I have found other hacks on similar topics but haven't seen a definitive answer. Does the cooking during the canning process oxidize the PUFA and Omega 3 in salmon?
I have been devouring the 14oz Wild Pink Salmon Cans from Trader Joes. The fish is wild, has all bones and skin included AND Trader Joes has it in a BPA free can. I thought I had all my bases covered for a great source of protein and a convenient meal until some reading led me to question the PUFA oxidation.
On a related note, I am constantly seeing a post on the Panu blog referenced about this topic but the link is broken. Can anyone provide a correct link?
I submitted this exact question to Robb Wolf via the podcast, and he answered it!
You can check out the episode here. (My question is #5 if you scroll down.)
His answer was basically that with canned fish, the pros outweigh the cons. Some of the n-3 is probably lost, but overall, he considered the canning process a fairly gentle way of cooking fish. And my personal opinion is that the n-3 is a little more "protected" when cooking fish as a whole food (even canning), as opposed to heating something like isolated flax oil, walnut oil, and stuff like that, where it's no longer in its natural package. I recommend listening to his answer when you get a chance. Good stuff. You can fast forward to it if you want...around 23:58.)
I was a little concerned about the oxidized fat, myself, but canned fish (not just salmon, but sardines, mackerel, etc) is just too damn handy and cost effective a source of good protein for me to kick to the curb.
I always thought they cooked canned salmon/tuna under pressure in a sealed vessel... kind of like pasteurization... I don't know this for a fact, however, so maybe someone else has first hand experience and can clarify this...
If the salmon is pressure cooked, there should be minimal oxidization and it shouldn't be a problem. I love canned salmon as well, so I hope this is the case!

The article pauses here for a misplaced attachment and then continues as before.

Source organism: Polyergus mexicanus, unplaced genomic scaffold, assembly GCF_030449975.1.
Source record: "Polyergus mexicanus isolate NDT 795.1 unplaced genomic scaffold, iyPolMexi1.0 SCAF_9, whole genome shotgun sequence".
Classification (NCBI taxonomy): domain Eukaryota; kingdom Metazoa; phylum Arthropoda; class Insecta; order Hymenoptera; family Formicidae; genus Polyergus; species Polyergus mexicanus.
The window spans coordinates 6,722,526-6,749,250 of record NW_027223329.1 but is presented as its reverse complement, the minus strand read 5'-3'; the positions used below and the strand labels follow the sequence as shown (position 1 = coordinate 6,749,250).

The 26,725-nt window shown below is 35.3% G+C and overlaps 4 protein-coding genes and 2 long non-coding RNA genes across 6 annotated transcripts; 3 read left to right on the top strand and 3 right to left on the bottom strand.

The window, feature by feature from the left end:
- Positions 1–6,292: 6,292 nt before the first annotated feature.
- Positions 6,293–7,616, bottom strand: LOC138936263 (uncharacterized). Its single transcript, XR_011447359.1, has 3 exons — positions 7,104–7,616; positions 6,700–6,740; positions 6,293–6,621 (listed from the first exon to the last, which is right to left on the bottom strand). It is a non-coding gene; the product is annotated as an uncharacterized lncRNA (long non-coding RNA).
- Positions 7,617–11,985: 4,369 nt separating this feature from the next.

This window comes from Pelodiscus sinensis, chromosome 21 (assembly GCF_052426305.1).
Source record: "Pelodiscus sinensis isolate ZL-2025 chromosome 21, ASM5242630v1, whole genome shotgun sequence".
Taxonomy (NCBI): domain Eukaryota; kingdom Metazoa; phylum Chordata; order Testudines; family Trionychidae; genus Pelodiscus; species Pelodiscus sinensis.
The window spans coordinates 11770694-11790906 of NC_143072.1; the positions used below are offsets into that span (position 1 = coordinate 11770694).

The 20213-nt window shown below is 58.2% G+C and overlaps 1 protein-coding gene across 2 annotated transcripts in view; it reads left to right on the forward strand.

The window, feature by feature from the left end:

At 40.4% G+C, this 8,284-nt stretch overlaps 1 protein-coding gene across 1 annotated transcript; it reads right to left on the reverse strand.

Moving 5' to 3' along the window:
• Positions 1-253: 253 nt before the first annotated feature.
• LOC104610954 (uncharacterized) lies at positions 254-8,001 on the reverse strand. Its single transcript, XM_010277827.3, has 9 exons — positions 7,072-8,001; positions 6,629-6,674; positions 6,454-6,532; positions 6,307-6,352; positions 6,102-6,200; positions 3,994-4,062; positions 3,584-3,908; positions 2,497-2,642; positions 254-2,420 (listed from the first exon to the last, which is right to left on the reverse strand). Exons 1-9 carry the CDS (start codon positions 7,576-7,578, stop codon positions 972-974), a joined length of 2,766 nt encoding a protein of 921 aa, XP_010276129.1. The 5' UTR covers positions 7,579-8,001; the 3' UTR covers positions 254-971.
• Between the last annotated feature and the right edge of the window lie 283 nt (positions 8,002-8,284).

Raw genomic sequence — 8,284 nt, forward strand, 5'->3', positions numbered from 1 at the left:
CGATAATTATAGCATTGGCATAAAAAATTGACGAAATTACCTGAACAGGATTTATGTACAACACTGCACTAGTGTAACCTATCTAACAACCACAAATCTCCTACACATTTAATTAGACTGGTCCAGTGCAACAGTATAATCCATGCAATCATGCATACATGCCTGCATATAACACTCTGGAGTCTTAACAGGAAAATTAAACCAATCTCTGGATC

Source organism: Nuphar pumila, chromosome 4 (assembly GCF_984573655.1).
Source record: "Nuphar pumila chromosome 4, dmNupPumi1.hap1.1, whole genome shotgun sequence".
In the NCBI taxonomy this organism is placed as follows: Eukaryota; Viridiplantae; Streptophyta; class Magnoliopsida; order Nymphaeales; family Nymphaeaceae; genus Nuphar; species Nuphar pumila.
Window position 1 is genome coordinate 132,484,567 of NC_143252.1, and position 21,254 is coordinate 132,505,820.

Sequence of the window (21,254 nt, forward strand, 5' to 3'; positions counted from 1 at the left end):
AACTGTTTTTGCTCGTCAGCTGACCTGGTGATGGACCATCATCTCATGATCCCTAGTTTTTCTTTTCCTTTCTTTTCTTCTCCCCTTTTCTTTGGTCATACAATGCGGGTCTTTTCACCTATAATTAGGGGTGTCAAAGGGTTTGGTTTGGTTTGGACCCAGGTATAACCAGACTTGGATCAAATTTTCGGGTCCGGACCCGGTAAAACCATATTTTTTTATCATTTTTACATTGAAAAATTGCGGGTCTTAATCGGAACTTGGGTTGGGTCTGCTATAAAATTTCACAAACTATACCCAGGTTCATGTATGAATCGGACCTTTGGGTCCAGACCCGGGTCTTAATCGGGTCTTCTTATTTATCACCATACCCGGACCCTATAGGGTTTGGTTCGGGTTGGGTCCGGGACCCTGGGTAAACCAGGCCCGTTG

Cooking is an oxidative process, so yes, some of the PUFAs are going to be oxidized. Is that avoidable? Not really, unless you eat sashimi exclusively (even then, a certain percentage of PUFAs are getting oxidized just by cutting the fish.)
When I can my own salmon, I pressure cook it. I asked my BF because he gets his fish industrially canned, but he doesn't know how they do it. I think anytime you cook fish or heat it up to a temp there is going to be some oxidation, but I wouldn't worry too much about it, unless you want to only eat raw fish (which is great, but not always convenient or available in the safe form).
This has my orthorexia in hyper drive. Does anyone know of any solid evidence showing canned fish (salmon in particular) has high amounts of oxidized omega 3 and cholesterol? I found some indirect information from Cordain talking about canned fish being no good. If this is true, it would be a huge hit to the gut, for me. Canned salmon is a great source of many vitamins and minerals along with omega 3s. Thanks
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